Fluorescent light bulbs

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According to Wikipedia, in fluorescent lamps "[a]n electric current in the gas excites mercury vapor which produces short-wave ultraviolet light that then causes a phosphor coating on the inside of the bulb to glow." Why don't manufacturers use a gas that emits visible light directly when excited by the electric current?
 

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  • #2
Vanadium 50
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They do. Those are called neon lights. (Or xenon, or sodium vapor...)
 
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Other gasses have 2 problems. They don't produce white light and they generally need much higher maintaining voltages. They use mercury because, after warm up, it has a lower impedance so needs less voltage. The high energy UV, or at least blue, photons are needed to excite the phosphors thus making something resembling white light.
 
  • #4
Drakkith
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To elaborate on Drummin's first point, when a gas is excited by an electric current, it will emit discrete wavelengths of light, not a full spectrum of wavelengths. For example, a neon light is typically a very specific color because the gas inside emits primarily at that wavelength and few others. It might be possible to use a combination of gases that emit different wavelengths in order to achieve "white" light, but unfortunately there are many technical details which preclude this from being practical. It is simply much more practical to use a mercury vapor and convert the UV light to visible light using a coating than to mix different gases to make white light.

You can read more here: http://en.wikipedia.org/wiki/Fluorescent_lamp#Principles_of_operation
 
  • #5
sophiecentaur
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A gas discharge, as people have said, produces a line spectrum (disgusting for illumination) but efficient. This is a major factor when you need to illuminate large outdoor areas and you cannot afford to be fussy about the aesthetics. One way to ameliorate the colour problem is to use a high pressure gas (pressure broadening). High pressure sodium lamps are better because the spectrum is spread out more and they are still more efficient than tubes using phosphors.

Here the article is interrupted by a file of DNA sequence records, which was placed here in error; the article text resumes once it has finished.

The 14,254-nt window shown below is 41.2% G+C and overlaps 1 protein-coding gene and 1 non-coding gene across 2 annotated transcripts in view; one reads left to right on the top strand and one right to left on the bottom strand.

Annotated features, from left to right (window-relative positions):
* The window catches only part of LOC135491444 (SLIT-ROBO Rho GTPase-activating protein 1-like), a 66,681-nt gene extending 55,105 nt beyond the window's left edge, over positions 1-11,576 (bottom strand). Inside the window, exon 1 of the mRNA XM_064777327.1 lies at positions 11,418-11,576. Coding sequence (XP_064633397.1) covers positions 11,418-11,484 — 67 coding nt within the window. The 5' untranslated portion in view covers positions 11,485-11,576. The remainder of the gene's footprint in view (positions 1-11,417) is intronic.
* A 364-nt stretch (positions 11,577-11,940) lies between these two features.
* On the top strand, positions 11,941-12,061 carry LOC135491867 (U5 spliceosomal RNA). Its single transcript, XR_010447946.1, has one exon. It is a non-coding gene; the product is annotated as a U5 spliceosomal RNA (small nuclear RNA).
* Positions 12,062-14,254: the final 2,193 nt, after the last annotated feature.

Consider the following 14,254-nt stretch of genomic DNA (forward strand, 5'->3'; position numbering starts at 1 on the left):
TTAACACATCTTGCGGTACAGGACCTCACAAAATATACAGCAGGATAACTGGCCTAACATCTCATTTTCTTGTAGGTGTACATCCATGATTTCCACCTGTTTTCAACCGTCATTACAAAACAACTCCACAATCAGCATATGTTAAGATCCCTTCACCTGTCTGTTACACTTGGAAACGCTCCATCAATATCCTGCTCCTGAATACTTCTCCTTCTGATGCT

I think that phosphor based lighting must just cost more to run.
 
  • #6
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Thanks for all the answers.

Quick follow-up question: in neon lighting, does the neon become a plasma, or are the electrons in the neon atoms just bumped to a higher energy level?
 
  • #7
Drakkith
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I think they are mostly just bumped up to higher energy levels.
 
  • #8
sophiecentaur
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I think they are mostly just bumped up to higher energy levels.
IF the gas is conducting then you have to assume there are plenty of free electrons bumping about, surely (?).
 
  • #9
Drakkith
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IF the gas is conducting then you have to assume there are plenty of free electrons bumping about, surely (?).
My thinking was that most of the free electrons came from the cathode, not the gas. Besides, at such a low pressure, is the gas really "conducting"?
 
  • #10
sophiecentaur
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The filaments are only heated whilst the tube is starting up. Thereafter, I don't think they are hot enough for thermionic emission. In any case, the electrons do not travel far on each cycle of AC mains so I reckon a fair proportion of the gas atoms must be ionised and provide the energetic electrons. The collisions of these electrons against atoms produce the UV emissions. The energy of UV photons will be in the region of 10V or more which could imply a drift distance of perhaps 5% (1/20) of the tube length between collisions.


Besides, at such a low pressure, is the gas really "conducting"?
The 'resistance' of the discharge is so low that a choke / ballast is needed to limit the current. There will be an avalanche effect as electrons cause multiple ionisations on impact. This is how I remember the process happens.
 

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